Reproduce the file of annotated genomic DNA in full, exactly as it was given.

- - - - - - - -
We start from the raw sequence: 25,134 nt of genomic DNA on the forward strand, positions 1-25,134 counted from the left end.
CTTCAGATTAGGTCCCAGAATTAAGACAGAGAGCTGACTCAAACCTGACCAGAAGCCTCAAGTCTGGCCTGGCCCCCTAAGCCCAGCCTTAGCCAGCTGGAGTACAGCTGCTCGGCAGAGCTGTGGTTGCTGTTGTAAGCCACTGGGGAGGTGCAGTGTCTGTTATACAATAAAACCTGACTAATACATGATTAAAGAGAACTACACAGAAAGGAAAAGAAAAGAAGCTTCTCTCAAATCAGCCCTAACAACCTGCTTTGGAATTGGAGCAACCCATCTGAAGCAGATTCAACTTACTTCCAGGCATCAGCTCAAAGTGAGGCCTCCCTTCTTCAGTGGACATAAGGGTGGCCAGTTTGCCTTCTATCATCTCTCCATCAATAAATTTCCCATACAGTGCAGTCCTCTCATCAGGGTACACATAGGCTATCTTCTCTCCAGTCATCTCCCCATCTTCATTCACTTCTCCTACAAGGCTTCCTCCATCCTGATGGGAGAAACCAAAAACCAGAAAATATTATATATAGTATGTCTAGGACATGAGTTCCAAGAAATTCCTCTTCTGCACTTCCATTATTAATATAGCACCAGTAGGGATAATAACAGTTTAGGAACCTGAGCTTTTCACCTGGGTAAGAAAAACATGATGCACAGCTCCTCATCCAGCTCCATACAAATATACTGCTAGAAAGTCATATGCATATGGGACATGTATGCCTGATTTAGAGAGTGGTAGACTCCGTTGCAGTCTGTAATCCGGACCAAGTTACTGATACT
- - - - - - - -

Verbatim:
We start from the raw sequence: 25,134 nt of genomic DNA on the forward strand, positions 1-25,134 counted from the left end.
CTTCAGATTAGGTCCCAGAATTAAGACAGAGAGCTGACTCAAACCTGACCAGAAGCCTCAAGTCTGGCCTGGCCCCCTAAGCCCAGCCTTAGCCAGCTGGAGTACAGCTGCTCGGCAGAGCTGTGGTTGCTGTTGTAAGCCACTGGGGAGGTGCAGTGTCTGTTATACAATAAAACCTGACTAATACATGATTAAAGAGAACTACACAGAAAGGAAAAGAAAAGAAGCTTCTCTCAAATCAGCCCTAACAACCTGCTTTGGAATTGGAGCAACCCATCTGAAGCAGATTCAACTTACTTCCAGGCATCAGCTCAAAGTGAGGCCTCCCTTCTTCAGTGGACATAAGGGTGGCCAGTTTGCCTTCTATCATCTCTCCATCAATAAATTTCCCATACAGTGCAGTCCTCTCATCAGGGTACACATAGGCTATCTTCTCTCCAGTCATCTCCCCATCTTCATTCACTTCTCCTACAAGGCTTCCTCCATCCTGATGGGAGAAACCAAAAACCAGAAAATATTATATATAGTATGTCTAGGACATGAGTTCCAAGAAATTCCTCTTCTGCACTTCCATTATTAATATAGCACCAGTAGGGATAATAACAGTTTAGGAACCTGAGCTTTTCACCTGGGTAAGAAAAACATGATGCACAGCTCCTCATCCAGCTCCATACAAATATACTGCTAGAAAGTCATATGCATATGGGACATGTATGCCTGATTTAGAGAGTGGTAGACTCCGTTGCAGTCTGTAATCCGGACCAAGTTACTGATACT